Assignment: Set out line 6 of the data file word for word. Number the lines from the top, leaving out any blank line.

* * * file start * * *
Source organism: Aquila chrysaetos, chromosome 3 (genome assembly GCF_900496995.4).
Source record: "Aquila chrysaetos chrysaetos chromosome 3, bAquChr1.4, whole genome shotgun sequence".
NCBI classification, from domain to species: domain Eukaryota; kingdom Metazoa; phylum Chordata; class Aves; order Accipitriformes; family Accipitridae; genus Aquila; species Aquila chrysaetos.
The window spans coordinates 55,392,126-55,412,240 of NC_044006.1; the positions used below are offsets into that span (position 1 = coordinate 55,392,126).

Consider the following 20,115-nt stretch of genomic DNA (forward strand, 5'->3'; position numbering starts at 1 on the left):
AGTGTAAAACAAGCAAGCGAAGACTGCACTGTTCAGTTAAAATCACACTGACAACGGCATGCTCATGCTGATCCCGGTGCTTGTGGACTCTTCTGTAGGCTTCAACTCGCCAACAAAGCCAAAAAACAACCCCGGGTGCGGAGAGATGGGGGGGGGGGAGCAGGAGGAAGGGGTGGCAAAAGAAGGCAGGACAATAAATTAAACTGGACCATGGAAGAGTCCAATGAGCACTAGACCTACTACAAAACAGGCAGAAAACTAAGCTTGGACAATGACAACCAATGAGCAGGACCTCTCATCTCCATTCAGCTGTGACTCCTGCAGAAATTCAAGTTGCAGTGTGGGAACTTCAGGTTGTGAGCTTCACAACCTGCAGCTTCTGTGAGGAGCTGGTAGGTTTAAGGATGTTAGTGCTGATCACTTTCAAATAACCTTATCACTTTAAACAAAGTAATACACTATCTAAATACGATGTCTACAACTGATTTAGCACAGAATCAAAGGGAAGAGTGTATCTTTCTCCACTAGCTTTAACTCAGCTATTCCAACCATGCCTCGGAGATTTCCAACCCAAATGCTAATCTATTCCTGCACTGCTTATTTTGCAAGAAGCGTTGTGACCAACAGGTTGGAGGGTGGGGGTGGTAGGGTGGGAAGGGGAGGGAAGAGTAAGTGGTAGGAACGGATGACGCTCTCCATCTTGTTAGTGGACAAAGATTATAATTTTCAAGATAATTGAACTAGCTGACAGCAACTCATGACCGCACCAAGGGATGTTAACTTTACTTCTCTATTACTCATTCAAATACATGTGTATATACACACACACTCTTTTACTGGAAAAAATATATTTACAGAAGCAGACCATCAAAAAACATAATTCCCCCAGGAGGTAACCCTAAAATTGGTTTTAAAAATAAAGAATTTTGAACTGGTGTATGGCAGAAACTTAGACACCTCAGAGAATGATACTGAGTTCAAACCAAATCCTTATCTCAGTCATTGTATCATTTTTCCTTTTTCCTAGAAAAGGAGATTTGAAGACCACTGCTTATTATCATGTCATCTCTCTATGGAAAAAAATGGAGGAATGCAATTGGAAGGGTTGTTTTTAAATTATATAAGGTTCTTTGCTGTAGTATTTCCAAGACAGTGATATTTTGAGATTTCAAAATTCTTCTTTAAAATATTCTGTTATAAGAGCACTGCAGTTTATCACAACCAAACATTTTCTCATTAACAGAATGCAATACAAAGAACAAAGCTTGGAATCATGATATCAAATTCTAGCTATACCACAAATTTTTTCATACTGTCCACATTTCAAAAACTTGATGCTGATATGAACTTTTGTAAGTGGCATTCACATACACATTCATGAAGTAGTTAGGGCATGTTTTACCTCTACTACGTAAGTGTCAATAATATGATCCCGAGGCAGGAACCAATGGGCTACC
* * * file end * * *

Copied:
AGTGTAAAACAAGCAAGCGAAGACTGCACTGTTCAGTTAAAATCACACTGACAACGGCATGCTCATGCTGATCCCGGTGCTTGTGGACTCTTCTGTAGGCTTCAACTCGCCAACAAAGCCAAAAAACAACCCCGGGTGCGGAGAGATGGGGGGGGGGGAGCAGGAGGAAGGGGTGGCAAAAGAAGGCAGGACAATAAATTAAACTGGACCATGGAAGAGTCCAATGAGCACTAGACCTACTACAAAACAGGCAGAAAACTAAGCTTGGACAATGACAACCAATGAGCAGGACCTCTCATCTCCATTCAGCTGTGACTCCTGCAGAAATTCAAGTTGCAGTGTGGGAACTTCAGGTTGTGAGCTTCACAACCTGCAGCTTCTGTGAGGAGCTGGTAGGTTTAAGGATGTTAGTGCTGATCACTTTCAAATAACCTTATCACTTTAAACAAAGTAATACACTATCTAAATACGATGTCTACAACTGATTTAGCACAGAATCAAAGGGAAGAGTGTATCTTTCTCCACTAGCTTTAACTCAGCTATTCCAACCATGCCTCGGAGATTTCCAACCCAAATGCTAATCTATTCCTGCACTGCTTATTTTGCAAGAAGCGTTGTGACCAACAGGTTGGAGGGTGGGGGTGGTAGGGTGGGAAGGGGAGGGAAGAGTAAGTGGTAGGAACGGATGACGCTCTCCATCTTGTTAGTGGACAAAGATTATAATTTTCAAGATAATTGAACTAGCTGACAGCAACTCATGACCGCACCAAGGGATGTTAACTTTACTTCTCTATTACTCATTCAAATACATGTGTATATACACACACACTCTTTTACTGGAAAAAATATATTTACAGAAGCAGACCATCAAAAAACATAATTCCCCCAGGAGGTAACCCTAAAATTGGTTTTAAAAATAAAGAATTTTGAACTGGTGTATGGCAGAAACTTAGACACCTCAGAGAATGATACTGAGTTCAAACCAAATCCTTATCTCAGTCATTGTATCATTTTTCCTTTTTCCTAGAAAAGGAGATTTGAAGACCACTGCTTATTATCATGTCATCTCTCTATGGAAAAAAATGGAGGAATGCAATTGGAAGGGTTGTTTTTAAATTATATAAGGTTCTTTGCTGTAGTATTTCCAAGACAGTGATATTTTGAGATTTCAAAATTCTTCTTTAAAATATTCTGTTATAAGAGCACTGCAGTTTATCACAACCAAACATTTTCTCATTAACAGAATGCAATACAAAGAACAAAGCTTGGAATCATGATATCAAATTCTAGCTATACCACAAATTTTTTCATACTGTCCACATTTCAAAAACTTGATGCTGATATGAACTTTTGTAAGTGGCATTCACATACACATTCATGAAGTAGTTAGGGCATGTTTTACCTCTACTACGTAAGTGTCAATAATATGATCCCGAGGCAGGAACCAATGGGCTACC